The distance is the largest allowed in years by Israel, which has fought three wars with Palestinian resistance movements in the enclave and has blockaded it for more than a decade.
On May 23, Gaza’s fishing zone was reduced to 10 nautical miles after at least 11 incendiary balloons were purportedly launched from the coastal sliver at occupied territories.
The decision came a day after COGAT increased the permitted fishing zone off the coast of the Gaza Strip to 15 nautical after reports that a six-month ceasefire deal between Hamas and Israel had been cut.
Under the Oslo Accords signed in 1993, Israel is obligated to permit fishing up to 20 nautical miles off the coast of the Gaza Strip, but this has never been implemented. The Oslo Accords were signed between the Israeli regime and the Palestine Liberation Organisation (PLO) during the early-mid 1990s to resolve the Israeli-Palestinian conflict.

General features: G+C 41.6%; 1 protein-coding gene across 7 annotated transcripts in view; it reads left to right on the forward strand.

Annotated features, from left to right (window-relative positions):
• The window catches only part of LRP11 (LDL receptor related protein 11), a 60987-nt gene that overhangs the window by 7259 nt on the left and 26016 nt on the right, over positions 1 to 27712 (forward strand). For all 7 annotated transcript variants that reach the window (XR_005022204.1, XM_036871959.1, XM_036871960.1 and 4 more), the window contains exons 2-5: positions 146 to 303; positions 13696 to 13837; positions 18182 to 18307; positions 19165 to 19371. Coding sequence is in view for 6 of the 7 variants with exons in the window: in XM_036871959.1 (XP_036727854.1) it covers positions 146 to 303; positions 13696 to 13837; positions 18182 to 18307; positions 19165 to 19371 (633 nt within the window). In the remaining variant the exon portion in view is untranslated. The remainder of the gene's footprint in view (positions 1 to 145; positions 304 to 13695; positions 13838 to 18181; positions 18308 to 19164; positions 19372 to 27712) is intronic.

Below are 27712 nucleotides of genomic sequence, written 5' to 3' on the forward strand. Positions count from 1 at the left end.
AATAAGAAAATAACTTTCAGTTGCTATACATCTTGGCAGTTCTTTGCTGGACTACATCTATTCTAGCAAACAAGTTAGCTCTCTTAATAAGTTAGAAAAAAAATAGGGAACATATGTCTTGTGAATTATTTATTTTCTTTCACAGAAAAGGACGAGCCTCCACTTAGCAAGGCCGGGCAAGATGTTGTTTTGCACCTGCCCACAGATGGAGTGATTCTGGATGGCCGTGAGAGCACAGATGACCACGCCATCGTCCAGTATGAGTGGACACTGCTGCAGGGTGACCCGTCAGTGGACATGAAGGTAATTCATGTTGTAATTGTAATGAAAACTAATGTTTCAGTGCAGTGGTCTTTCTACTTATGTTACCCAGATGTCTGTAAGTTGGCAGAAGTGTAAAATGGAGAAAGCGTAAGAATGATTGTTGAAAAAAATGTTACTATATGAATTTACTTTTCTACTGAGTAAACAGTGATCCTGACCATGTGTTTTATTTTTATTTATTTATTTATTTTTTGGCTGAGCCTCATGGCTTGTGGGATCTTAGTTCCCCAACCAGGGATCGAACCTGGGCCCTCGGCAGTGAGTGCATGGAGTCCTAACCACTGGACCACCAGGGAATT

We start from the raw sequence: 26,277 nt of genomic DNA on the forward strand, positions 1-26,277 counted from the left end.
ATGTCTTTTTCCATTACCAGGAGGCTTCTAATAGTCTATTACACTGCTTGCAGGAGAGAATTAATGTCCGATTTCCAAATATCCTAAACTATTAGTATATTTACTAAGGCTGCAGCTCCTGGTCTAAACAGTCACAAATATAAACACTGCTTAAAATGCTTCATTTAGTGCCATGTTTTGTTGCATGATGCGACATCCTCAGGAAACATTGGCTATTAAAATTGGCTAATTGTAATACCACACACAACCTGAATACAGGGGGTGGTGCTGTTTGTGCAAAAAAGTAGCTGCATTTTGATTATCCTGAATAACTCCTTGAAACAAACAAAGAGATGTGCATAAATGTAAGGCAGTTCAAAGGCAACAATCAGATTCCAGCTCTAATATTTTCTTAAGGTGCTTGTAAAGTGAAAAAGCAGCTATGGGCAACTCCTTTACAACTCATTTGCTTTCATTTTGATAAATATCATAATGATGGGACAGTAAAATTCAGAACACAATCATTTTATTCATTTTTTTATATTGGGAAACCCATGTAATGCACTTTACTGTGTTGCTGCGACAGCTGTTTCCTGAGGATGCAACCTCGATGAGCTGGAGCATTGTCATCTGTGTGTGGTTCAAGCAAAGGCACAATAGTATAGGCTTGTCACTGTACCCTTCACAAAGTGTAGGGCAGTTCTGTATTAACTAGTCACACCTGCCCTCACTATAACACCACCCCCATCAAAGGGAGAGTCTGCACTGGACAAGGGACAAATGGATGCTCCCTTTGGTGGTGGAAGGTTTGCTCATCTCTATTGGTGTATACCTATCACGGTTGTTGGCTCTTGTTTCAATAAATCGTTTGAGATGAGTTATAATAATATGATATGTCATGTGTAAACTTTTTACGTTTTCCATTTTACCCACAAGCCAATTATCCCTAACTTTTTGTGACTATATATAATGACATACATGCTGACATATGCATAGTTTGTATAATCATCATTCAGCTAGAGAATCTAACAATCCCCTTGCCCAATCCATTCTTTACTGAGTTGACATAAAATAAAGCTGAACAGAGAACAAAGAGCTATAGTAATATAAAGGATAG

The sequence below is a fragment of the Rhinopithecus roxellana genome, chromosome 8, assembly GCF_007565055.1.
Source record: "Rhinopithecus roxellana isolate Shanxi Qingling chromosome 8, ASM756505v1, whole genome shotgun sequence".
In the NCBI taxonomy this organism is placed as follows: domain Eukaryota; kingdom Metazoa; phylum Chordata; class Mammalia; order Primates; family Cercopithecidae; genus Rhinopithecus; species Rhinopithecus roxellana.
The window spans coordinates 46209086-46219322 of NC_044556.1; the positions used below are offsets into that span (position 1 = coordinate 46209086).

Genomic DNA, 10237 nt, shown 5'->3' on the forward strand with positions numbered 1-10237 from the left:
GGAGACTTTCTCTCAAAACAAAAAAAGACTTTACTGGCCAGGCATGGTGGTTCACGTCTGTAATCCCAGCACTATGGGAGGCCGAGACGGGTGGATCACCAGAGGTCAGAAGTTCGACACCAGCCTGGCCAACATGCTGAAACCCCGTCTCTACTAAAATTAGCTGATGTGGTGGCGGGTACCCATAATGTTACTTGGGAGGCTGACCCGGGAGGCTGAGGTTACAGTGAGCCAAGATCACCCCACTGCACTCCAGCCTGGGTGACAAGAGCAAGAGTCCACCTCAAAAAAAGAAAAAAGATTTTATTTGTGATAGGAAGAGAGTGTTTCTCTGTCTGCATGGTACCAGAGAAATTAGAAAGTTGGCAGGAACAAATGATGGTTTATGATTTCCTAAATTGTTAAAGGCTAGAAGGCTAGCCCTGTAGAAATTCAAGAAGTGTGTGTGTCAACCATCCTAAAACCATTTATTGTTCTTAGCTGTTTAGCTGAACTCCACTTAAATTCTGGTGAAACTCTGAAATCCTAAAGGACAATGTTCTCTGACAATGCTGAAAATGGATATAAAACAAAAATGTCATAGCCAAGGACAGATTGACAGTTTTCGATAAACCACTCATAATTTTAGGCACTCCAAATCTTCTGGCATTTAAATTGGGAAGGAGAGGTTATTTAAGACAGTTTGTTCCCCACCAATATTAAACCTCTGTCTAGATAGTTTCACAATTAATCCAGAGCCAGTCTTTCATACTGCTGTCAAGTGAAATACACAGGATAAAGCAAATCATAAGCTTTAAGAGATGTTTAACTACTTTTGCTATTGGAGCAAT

Israel maintains a heavy naval presence off the coast of the impoverished Palestinian enclave, severely affecting the livelihoods of some 4,000 fishermen and at least 1,500 more people involved in the fishing industry.
Israel has reduced the offshore fishing restriction it imposes for vessels off the Gaza shore under the pretext of an alleged rocket fire from the blockaded coastal enclave.
Over the past few years, Israeli forces have carried out more than a hundred attacks on Palestinian boats, arresting dozens of fishermen and confiscating several boats.
The Gaza Strip has been under an Israeli blockade since June 2007. The blockade has caused a decline in the standard of living as well as unprecedented levels of unemployment and unrelenting poverty.